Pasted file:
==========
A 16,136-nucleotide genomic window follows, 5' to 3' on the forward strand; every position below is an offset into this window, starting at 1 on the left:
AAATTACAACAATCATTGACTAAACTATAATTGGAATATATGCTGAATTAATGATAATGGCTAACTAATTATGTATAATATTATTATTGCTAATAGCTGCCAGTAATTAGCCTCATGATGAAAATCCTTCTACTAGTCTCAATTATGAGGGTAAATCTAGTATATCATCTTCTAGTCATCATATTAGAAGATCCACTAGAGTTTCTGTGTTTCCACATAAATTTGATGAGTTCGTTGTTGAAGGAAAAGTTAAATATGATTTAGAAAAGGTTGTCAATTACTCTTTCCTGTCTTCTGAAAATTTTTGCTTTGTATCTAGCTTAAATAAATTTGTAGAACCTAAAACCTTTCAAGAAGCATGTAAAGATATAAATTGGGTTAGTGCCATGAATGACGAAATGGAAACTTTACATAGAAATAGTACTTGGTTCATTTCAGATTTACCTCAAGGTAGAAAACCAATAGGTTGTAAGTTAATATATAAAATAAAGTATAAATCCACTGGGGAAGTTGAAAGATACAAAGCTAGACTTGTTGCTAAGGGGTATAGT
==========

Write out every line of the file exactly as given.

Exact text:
A 16,136-nucleotide genomic window follows, 5' to 3' on the forward strand; every position below is an offset into this window, starting at 1 on the left:
AAATTACAACAATCATTGACTAAACTATAATTGGAATATATGCTGAATTAATGATAATGGCTAACTAATTATGTATAATATTATTATTGCTAATAGCTGCCAGTAATTAGCCTCATGATGAAAATCCTTCTACTAGTCTCAATTATGAGGGTAAATCTAGTATATCATCTTCTAGTCATCATATTAGAAGATCCACTAGAGTTTCTGTGTTTCCACATAAATTTGATGAGTTCGTTGTTGAAGGAAAAGTTAAATATGATTTAGAAAAGGTTGTCAATTACTCTTTCCTGTCTTCTGAAAATTTTTGCTTTGTATCTAGCTTAAATAAATTTGTAGAACCTAAAACCTTTCAAGAAGCATGTAAAGATATAAATTGGGTTAGTGCCATGAATGACGAAATGGAAACTTTACATAGAAATAGTACTTGGTTCATTTCAGATTTACCTCAAGGTAGAAAACCAATAGGTTGTAAGTTAATATATAAAATAAAGTATAAATCCACTGGGGAAGTTGAAAGATACAAAGCTAGACTTGTTGCTAAGGGGTATAGT